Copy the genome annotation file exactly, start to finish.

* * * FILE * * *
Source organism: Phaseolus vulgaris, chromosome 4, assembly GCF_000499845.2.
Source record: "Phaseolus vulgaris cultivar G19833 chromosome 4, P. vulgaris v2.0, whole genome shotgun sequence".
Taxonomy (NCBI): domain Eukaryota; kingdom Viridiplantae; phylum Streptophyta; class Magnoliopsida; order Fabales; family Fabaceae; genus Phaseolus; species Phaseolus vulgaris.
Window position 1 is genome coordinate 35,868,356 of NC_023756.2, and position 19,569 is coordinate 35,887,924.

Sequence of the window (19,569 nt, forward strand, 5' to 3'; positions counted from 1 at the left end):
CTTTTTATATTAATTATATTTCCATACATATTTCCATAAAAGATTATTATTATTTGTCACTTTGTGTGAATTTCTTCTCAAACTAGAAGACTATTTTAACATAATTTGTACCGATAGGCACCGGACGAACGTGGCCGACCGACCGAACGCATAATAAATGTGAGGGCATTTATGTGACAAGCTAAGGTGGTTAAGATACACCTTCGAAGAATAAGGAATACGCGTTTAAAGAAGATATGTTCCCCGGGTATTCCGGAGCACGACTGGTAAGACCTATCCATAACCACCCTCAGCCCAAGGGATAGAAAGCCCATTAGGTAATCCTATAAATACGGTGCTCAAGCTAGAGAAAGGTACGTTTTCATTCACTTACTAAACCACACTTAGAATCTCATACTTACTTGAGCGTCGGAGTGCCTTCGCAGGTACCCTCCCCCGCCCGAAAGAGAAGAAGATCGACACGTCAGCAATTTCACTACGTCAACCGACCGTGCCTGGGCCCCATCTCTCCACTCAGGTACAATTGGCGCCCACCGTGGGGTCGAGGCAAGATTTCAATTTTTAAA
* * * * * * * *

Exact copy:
Source organism: Phaseolus vulgaris, chromosome 4, assembly GCF_000499845.2.
Source record: "Phaseolus vulgaris cultivar G19833 chromosome 4, P. vulgaris v2.0, whole genome shotgun sequence".
Taxonomy (NCBI): domain Eukaryota; kingdom Viridiplantae; phylum Streptophyta; class Magnoliopsida; order Fabales; family Fabaceae; genus Phaseolus; species Phaseolus vulgaris.
Window position 1 is genome coordinate 35,868,356 of NC_023756.2, and position 19,569 is coordinate 35,887,924.

Sequence of the window (19,569 nt, forward strand, 5' to 3'; positions counted from 1 at the left end):
CTTTTTATATTAATTATATTTCCATACATATTTCCATAAAAGATTATTATTATTTGTCACTTTGTGTGAATTTCTTCTCAAACTAGAAGACTATTTTAACATAATTTGTACCGATAGGCACCGGACGAACGTGGCCGACCGACCGAACGCATAATAAATGTGAGGGCATTTATGTGACAAGCTAAGGTGGTTAAGATACACCTTCGAAGAATAAGGAATACGCGTTTAAAGAAGATATGTTCCCCGGGTATTCCGGAGCACGACTGGTAAGACCTATCCATAACCACCCTCAGCCCAAGGGATAGAAAGCCCATTAGGTAATCCTATAAATACGGTGCTCAAGCTAGAGAAAGGTACGTTTTCATTCACTTACTAAACCACACTTAGAATCTCATACTTACTTGAGCGTCGGAGTGCCTTCGCAGGTACCCTCCCCCGCCCGAAAGAGAAGAAGATCGACACGTCAGCAATTTCACTACGTCAACCGACCGTGCCTGGGCCCCATCTCTCCACTCAGGTACAATTGGCGCCCACCGTGGGGTCGAGGCAAGATTTCAATTTTTAAA